That’s everything. Just to clarify — everything.
That’s the old lady who needs help crossing the street on your way to the office or returning the twenty the man dropped by accident at the store.
This does not mean the leader has to do everything though. Quite the opposite. They have to delegate to others at work, then trust them, then publicly or upwardly own the other’s mistakes if they mess up. It can be tough for many to do this, especially the more proud and insecure among us.
Excuses find no home in the minds of the best leaders.
Remember, only everything.
“Success on any major scale requires you to accept responsibility . . . . In the final analysis, the one quality that all successful people have is the ability to take on responsibility.”— Michael Korda Editor-in-Cheif, Simon & Schuster
#3. Confidence Wears Humility
These two character traits go hand in hand. When a leader is confident, they don’t need to be brash. When a leader is humble and competent they exude confidence, often without even speaking.
Humble confidence is the intangible crown worn by the best leaders.
Humility does not mean self-deprecation or low confidence. It just means the leader knows they are smart and able, but that doesn’t make them a better human being than those that may not be as smart and able. Instead, they view any gifts they have as solemn responsibilities, not earned trophies.
They also know that right around the corner is someone smarter, better, and wiser than they…and that someone could be in their own team.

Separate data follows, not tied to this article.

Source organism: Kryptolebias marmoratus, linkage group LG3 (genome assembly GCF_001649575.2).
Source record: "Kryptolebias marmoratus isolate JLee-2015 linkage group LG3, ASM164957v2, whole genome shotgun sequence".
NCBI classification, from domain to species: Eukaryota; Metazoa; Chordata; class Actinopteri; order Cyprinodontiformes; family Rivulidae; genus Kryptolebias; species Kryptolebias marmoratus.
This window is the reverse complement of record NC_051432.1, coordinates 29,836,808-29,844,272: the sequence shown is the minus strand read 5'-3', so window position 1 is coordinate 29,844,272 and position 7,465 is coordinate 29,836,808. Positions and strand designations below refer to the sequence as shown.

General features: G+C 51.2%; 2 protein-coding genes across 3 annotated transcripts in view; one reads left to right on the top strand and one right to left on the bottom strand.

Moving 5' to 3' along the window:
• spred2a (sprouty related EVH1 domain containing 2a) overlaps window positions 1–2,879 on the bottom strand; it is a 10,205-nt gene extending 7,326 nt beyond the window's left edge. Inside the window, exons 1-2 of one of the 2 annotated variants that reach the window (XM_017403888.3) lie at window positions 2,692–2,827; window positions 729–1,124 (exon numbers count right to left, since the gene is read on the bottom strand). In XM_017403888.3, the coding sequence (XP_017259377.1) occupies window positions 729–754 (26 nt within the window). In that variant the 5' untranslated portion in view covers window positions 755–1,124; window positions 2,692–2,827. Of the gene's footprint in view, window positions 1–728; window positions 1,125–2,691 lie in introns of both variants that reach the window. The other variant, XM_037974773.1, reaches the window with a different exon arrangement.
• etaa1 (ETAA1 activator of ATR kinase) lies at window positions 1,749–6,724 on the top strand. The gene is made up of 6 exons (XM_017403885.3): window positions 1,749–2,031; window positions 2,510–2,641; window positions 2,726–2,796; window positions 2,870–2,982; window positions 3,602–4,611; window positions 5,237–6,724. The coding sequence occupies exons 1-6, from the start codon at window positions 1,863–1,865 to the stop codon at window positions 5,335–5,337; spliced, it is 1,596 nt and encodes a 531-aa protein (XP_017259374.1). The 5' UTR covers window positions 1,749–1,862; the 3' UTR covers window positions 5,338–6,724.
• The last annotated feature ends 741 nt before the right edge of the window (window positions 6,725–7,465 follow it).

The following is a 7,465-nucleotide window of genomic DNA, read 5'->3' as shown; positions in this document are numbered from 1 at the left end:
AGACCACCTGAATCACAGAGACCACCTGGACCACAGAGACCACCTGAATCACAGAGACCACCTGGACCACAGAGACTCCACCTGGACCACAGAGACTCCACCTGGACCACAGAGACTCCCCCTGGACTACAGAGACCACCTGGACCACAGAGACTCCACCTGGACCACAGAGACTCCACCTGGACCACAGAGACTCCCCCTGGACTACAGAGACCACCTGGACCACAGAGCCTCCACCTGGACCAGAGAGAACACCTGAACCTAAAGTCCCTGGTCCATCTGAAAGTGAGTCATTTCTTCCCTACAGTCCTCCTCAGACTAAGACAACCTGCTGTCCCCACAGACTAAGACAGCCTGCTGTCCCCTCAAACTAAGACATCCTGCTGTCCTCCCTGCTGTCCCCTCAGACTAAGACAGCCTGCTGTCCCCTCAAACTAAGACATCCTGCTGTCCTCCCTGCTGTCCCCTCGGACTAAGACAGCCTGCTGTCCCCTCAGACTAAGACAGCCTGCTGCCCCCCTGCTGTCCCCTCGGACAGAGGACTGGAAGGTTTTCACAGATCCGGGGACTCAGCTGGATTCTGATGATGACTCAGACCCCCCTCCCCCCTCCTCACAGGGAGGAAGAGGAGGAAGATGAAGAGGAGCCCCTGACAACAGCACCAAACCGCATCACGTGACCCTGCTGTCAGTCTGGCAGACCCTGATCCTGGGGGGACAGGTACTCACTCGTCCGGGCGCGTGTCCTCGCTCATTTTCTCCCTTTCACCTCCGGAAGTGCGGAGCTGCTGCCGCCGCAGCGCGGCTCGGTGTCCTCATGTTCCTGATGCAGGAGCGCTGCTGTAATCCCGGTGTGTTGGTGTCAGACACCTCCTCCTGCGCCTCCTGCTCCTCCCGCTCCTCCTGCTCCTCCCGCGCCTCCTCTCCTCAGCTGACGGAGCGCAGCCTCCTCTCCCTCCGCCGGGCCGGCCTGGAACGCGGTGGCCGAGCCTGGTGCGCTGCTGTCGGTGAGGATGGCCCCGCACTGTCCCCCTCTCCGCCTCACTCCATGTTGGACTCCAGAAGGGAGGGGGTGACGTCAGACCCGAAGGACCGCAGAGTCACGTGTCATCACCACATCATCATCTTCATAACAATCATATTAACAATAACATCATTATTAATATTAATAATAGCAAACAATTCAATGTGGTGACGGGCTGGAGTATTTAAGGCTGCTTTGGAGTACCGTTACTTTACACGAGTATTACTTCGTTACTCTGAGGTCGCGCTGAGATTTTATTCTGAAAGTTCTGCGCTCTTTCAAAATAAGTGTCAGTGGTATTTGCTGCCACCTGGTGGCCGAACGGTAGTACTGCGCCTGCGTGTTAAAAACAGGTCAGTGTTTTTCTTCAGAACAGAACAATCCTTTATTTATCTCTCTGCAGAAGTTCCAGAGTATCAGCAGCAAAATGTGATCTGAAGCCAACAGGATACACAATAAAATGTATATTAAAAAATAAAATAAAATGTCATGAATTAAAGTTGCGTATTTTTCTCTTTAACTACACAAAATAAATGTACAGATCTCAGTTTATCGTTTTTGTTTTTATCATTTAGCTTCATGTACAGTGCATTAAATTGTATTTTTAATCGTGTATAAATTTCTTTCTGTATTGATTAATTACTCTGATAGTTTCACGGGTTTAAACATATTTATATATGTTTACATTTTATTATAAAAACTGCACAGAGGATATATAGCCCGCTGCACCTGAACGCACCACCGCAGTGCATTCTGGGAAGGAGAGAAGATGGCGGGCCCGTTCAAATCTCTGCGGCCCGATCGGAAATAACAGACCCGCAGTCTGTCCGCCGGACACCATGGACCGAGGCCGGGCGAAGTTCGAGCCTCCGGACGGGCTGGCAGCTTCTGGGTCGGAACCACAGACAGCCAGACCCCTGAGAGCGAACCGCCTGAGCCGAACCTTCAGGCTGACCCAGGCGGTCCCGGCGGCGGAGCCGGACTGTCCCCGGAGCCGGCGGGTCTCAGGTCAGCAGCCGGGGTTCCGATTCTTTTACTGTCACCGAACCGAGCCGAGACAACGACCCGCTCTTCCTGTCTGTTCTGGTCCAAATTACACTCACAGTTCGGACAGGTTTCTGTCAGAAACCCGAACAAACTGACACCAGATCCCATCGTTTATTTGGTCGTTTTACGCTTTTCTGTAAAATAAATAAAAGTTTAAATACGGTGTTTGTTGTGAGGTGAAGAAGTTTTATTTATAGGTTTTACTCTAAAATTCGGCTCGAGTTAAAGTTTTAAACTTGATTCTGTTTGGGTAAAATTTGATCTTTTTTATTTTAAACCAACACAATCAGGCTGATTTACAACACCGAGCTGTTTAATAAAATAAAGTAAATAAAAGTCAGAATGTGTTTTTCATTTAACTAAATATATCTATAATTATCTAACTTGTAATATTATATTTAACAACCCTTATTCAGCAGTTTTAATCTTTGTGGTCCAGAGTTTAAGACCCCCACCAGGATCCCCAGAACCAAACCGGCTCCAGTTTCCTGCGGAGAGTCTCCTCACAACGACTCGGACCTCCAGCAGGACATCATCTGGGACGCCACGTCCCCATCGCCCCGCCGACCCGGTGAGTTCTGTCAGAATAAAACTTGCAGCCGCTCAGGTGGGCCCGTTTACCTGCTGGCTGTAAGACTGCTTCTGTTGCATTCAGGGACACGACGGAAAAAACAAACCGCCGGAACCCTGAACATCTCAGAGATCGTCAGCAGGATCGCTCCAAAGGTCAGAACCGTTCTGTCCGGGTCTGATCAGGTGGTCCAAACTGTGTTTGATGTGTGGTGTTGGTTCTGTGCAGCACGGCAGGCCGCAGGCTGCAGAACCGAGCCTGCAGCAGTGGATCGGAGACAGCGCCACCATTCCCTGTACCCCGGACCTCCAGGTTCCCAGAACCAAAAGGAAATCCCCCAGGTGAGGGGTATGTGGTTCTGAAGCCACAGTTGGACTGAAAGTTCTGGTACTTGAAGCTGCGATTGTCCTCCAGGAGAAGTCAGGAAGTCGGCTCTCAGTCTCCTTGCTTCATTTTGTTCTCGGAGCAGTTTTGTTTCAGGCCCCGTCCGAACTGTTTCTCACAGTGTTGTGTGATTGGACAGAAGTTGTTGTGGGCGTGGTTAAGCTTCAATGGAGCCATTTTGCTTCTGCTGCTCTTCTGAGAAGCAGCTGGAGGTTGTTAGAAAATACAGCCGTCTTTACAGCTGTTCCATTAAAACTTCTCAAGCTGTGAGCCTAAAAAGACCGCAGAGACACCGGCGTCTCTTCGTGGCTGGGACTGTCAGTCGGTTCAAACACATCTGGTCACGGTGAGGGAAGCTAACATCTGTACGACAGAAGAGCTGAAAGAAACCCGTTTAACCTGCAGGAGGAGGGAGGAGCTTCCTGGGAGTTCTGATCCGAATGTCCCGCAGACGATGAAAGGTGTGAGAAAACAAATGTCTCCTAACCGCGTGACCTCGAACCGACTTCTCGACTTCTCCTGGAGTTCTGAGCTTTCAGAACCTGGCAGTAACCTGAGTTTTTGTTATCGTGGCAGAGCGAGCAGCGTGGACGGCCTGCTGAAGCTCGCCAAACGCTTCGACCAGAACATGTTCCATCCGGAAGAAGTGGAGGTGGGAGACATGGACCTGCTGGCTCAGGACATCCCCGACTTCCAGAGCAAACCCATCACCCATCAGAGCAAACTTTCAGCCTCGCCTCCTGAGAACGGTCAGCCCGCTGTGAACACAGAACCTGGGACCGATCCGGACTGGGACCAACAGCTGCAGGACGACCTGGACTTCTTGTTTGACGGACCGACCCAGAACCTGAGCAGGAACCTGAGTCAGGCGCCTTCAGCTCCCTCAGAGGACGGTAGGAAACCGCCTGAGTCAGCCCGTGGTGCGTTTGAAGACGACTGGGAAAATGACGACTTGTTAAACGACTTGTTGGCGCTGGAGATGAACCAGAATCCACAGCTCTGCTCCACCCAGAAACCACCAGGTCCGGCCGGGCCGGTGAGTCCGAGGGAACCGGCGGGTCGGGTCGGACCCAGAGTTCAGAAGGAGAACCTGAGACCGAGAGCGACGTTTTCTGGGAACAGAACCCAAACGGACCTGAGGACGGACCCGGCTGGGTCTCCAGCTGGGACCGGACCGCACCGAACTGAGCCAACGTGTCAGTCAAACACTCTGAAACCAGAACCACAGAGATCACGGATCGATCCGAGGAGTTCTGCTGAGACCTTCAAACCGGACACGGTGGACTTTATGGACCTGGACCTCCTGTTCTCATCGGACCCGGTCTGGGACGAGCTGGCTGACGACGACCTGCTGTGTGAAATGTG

If so, their humility would cheer that discovery instead of being threatened by it.
“Humility is not thinking less of yourself, it’s thinking of yourself less.” -C.S. Lewis
#4. You Can Lead Others Only As Far as You’ve Led Yourself
If you want to lead others towards their potential, you must already be approaching yours.
The example a leader sets that they have mastered their own emotion, intelligence, and willpower will be inspirational and build confidence in those who follow them.
Know yourself to lead yourself — lead yourself to lead others.
“Care for your psyche…know thyself, for once we know ourselves, we may learn how to care for ourselves.” –Socrates
#5. Micromanagement Is the Prime Suspect in the Death of Initiative
Most people who read my articles are probably rolling their eyes. “If he says micromanagement again I’ll throw my shoe at him.”
But I will. That’s OK. I’ll e-duck your shoe. It’s just that I believe so strongly in how damaging it is.